Jaguar Land Rover Special Operations has revealed a new Lightweight E-Type prototype, preceding a line of only six due to be built.
The car was handbuilt by Jaguar craftsmen at a new facility at the Browns Lane site in Coventry. This site is focussed on Jaguar Heritage. The prototype, titled Car Zero, was built following the announcement from Jaguar in May this year that it would be building six new lightweights.
These cars will be built to the specification of the 1964 line of Lightweight E-type cars. Jaguar says that these are the ‘missing six’ cars from the original Special GT E-Type project, which began in February 1963.
Only 12 of the 18 planned aluminium-bodied Lightweight E-Type cars were built, which the last six chassis were left unfinished. Yet the current project picks up where the chassis were last left off.
Managing director of Jaguar Land Rover Special Operations John Edwards said: “The E-type is an iconic car, and the Lightweight E-type the most desirable of all. To be able to complete the intended production run of 18, some 50 years after the last Lightweight was completed, was an opportunity we couldn’t miss.”
The cars will be marketed as vehicles for period competitions and are set to be approved by the FIA for use in historic motorsports events.
Car Zero has an aluminium bodyshell as well as an aluminium trunklid, hardtop, bonnet and doors. Its six-cylinder XK engine is meant to replicate the power units of the original cars, along with its aluminium block, wide angle aluminium cylinder head and dry sump lubrication.
To create the car, Jaguar called on engineers and technicians from its various departments and all were keen to get involved. Some were even connected distantly to the original E-type line, such as one master technician whose family were working for the marque when the cars were produced.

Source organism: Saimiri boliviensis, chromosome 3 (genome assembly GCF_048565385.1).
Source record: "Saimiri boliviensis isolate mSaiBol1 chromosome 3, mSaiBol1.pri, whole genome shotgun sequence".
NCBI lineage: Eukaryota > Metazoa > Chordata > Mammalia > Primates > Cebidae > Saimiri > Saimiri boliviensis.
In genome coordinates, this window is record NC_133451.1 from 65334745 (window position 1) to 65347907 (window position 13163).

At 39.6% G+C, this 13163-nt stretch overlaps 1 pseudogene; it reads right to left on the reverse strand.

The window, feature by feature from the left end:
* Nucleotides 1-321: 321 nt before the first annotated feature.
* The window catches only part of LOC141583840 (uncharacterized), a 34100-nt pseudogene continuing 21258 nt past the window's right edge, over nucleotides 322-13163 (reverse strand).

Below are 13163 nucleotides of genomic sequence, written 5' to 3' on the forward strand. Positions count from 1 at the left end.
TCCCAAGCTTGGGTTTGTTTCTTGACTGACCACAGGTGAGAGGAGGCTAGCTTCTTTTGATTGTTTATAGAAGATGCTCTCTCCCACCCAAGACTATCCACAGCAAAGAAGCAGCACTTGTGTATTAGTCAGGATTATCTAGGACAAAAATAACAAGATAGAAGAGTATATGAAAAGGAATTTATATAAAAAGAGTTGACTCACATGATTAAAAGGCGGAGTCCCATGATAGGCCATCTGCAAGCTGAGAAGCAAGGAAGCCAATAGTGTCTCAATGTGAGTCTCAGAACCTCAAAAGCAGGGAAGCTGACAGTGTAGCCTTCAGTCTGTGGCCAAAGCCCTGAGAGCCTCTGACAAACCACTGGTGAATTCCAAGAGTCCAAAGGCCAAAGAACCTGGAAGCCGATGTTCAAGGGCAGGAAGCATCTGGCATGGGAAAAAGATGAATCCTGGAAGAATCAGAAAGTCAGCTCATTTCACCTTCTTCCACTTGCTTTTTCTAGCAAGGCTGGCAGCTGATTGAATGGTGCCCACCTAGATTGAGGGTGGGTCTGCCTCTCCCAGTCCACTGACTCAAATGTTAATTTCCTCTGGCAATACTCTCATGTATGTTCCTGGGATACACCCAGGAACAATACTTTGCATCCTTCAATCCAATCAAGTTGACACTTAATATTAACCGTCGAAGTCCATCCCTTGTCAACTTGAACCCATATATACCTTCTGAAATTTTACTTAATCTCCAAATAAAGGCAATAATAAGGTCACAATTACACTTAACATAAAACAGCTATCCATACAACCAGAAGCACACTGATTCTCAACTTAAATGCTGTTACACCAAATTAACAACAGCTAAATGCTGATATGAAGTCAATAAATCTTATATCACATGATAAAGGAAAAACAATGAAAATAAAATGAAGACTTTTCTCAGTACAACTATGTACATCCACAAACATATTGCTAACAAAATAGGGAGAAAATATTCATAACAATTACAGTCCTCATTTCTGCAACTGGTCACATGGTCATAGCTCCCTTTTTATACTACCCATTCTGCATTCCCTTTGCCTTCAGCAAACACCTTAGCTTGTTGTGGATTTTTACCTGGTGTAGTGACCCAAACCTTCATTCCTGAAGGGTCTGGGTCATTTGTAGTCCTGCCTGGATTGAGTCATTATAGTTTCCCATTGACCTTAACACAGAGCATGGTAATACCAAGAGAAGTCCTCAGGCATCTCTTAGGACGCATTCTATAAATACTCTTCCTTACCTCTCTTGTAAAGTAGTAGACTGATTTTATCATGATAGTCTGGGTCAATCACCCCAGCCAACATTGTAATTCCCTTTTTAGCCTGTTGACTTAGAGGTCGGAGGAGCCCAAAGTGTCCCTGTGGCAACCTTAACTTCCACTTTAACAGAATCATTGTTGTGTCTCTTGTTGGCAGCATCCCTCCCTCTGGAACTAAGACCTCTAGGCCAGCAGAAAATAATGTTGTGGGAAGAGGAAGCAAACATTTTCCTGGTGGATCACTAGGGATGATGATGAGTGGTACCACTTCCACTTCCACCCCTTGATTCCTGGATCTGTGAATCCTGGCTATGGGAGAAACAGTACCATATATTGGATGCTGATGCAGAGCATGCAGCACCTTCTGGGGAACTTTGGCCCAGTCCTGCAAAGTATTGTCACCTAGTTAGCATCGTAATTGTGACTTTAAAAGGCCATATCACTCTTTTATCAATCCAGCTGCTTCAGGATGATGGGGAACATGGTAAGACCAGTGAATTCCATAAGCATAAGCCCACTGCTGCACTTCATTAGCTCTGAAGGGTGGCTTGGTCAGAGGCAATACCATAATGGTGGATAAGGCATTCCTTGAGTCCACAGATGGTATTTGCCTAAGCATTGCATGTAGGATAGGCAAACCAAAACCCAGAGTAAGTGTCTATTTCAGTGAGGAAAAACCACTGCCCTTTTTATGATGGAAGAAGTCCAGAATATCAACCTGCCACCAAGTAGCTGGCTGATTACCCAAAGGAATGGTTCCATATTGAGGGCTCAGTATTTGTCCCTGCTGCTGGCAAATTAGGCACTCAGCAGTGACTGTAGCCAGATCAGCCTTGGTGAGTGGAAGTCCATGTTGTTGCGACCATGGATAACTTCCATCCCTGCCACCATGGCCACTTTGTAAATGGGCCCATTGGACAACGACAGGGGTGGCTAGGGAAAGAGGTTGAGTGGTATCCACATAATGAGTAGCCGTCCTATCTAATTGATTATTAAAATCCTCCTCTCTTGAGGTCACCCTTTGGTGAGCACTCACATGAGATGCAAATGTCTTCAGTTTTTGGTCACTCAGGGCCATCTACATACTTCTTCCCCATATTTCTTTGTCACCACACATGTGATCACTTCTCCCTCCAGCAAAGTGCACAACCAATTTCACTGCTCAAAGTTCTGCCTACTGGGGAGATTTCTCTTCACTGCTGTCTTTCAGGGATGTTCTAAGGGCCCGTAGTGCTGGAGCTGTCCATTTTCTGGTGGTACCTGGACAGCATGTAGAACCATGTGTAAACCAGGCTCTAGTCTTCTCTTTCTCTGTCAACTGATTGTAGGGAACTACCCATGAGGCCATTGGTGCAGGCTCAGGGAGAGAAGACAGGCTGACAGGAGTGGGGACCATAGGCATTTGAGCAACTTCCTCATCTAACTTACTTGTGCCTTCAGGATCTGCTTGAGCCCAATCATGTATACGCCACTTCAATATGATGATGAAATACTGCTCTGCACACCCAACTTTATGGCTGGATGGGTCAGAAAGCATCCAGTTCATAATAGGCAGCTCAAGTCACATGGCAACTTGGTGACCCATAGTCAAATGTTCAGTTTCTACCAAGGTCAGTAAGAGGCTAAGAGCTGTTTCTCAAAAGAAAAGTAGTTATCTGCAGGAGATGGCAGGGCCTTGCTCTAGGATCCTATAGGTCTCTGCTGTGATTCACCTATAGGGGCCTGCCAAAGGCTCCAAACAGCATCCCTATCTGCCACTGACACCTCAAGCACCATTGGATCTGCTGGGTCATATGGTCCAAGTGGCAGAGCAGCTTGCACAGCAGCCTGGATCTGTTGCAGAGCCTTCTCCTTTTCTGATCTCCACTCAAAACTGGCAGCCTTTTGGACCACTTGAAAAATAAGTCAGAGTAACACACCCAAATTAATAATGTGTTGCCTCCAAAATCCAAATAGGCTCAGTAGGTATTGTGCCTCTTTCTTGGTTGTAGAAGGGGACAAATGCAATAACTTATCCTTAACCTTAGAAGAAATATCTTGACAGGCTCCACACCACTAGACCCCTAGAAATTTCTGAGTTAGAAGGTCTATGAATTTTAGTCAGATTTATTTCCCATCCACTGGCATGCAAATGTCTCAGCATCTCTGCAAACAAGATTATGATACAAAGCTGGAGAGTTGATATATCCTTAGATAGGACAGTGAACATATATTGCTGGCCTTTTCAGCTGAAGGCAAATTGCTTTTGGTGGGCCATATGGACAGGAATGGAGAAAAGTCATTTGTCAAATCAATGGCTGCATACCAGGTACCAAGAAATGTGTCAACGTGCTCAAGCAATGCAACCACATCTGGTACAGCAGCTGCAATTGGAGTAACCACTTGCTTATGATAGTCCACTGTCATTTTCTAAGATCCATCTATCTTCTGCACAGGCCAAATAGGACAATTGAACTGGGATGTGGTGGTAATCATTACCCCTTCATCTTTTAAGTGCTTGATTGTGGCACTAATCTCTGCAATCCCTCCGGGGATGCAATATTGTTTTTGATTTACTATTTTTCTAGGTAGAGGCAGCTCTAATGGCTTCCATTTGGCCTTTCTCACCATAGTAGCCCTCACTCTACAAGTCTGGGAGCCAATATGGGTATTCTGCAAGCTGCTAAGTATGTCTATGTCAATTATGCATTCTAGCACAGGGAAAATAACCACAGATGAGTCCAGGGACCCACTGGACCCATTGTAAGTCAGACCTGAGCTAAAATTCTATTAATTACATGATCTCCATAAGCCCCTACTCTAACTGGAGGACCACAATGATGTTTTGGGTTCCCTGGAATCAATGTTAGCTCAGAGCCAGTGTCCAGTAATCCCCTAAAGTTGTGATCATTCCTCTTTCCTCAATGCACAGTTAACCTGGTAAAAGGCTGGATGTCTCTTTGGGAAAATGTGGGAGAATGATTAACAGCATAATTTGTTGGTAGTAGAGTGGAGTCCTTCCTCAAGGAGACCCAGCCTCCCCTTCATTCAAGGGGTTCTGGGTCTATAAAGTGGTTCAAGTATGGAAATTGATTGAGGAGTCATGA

Speaking about the team, director at Jaguar Heritage Business Derek Weale said: “The building of six new, meticulously crafted Lightweight E-type period competition cars by Jaguar Heritage is testament to the unique skills within the team. To know those same skills can also be utilised to the benefit of existing classic Jaguar owners means this is a very exciting time for Jaguar Heritage.”
The aluminium body of the Lightweight E-Type cars is one of the things that set the line apart from its standard counterpart. It replaced the steel used in the production E-type and, as a result, shed 114 kg.
This characteristic helped engineer to get closer to the original design of the E-Type. The F-type and XJ models that are currently on sale also utilise aluminium bodywork as a means of reducing their weight. Jaguar is actually a global leader in the manufacture of cars with aluminium bodies.
Yet the engineers refused to use modern techniques, such as aluminium alloys and bonded structures in the design of the new cars as they say that this would not have been true to the original design. For this reason, these cars would also not be allowed to take part in historic racing events due to FIA regulations.
Car Zero is set to be unveiled on August 14th at the Pebble Beach Automotive weekend.
For more articles like this, receive our weekly e-newsletter, including partner deals and all things motoring, register your email below.